EFE (via 14ymedio), Havana, 26 March 2022 — On Friday, the organization Amnesty International (AI) asked to enter Cuba to follow the trials against the demonstrators accused of the anti-government protests of last July 11.
In a statement, AI reported that it has also asked the Cuban government to let in other human rights observers to follow up on the trials.
The London-based organization called the proceedings “unjust” and “opaque.”
“The Cuban authorities have continued their campaign of criminalization with the sole purpose of reestablishing the culture of fear,” Erika Guevara Rosas, director of AI for the Americas, criticized in the document.
Since December, trials of July 11 (11J) protesters have been taking place in Cuba, with hundreds of defendants. Several NGOs – as AI is doing now – have denounced lack of guarantees, fabrication of evidence and very high penalties.
On the other hand, Prisoners Defenders points out that at least 842 people were in prison on the island at the end of 2021 for political reasons, mostly for the events of 11J.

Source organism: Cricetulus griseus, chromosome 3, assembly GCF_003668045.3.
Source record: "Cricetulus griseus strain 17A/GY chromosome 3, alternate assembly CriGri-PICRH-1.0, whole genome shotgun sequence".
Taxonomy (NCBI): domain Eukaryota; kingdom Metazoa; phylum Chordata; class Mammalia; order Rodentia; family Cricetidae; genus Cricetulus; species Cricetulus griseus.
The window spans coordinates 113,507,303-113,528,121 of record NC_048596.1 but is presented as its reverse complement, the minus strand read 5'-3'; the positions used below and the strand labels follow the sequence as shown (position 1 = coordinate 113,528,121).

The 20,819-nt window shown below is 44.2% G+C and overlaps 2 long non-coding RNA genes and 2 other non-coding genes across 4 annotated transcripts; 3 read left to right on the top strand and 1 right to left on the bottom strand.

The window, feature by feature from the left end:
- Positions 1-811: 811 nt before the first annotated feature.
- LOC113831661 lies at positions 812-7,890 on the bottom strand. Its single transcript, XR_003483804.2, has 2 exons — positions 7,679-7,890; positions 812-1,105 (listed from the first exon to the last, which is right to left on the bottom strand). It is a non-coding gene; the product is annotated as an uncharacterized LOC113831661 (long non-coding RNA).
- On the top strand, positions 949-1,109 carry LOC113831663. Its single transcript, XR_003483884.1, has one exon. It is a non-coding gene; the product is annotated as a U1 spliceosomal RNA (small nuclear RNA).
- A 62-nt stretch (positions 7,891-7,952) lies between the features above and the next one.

The Cuban Attorney General’s Office reported that 790 people have been prosecuted for the July 11 protests, of which 55 are between 16 and 17 years old.
On March 16, a sentence was released in which 127 people were sentenced to a total of 1,916 years in prison for acts related to the protests in Esquina de Toyo and La Güinera, two humble areas of Havana.
The defendants, investigated mainly for sedition and theft, were accused of “serious disturbances and acts of vandalism, with the purpose of destabilizing public order, collective security and citizen tranquility,” according to the Supreme Court.
According to Amnesty International, these types of accusations serve to “squelch dissent.”
The NGO also noted that Cuba is the only country on the American continent where it is not allowed to enter.
It also mentioned opponents Luis Manuel Otero Alcántara, from the San Isidro Movement, and Maykel Castillo Pérez, co-author of the song “Patria y vida,” imprisoned since last year and whom they describes as “prisoners of conscience.”
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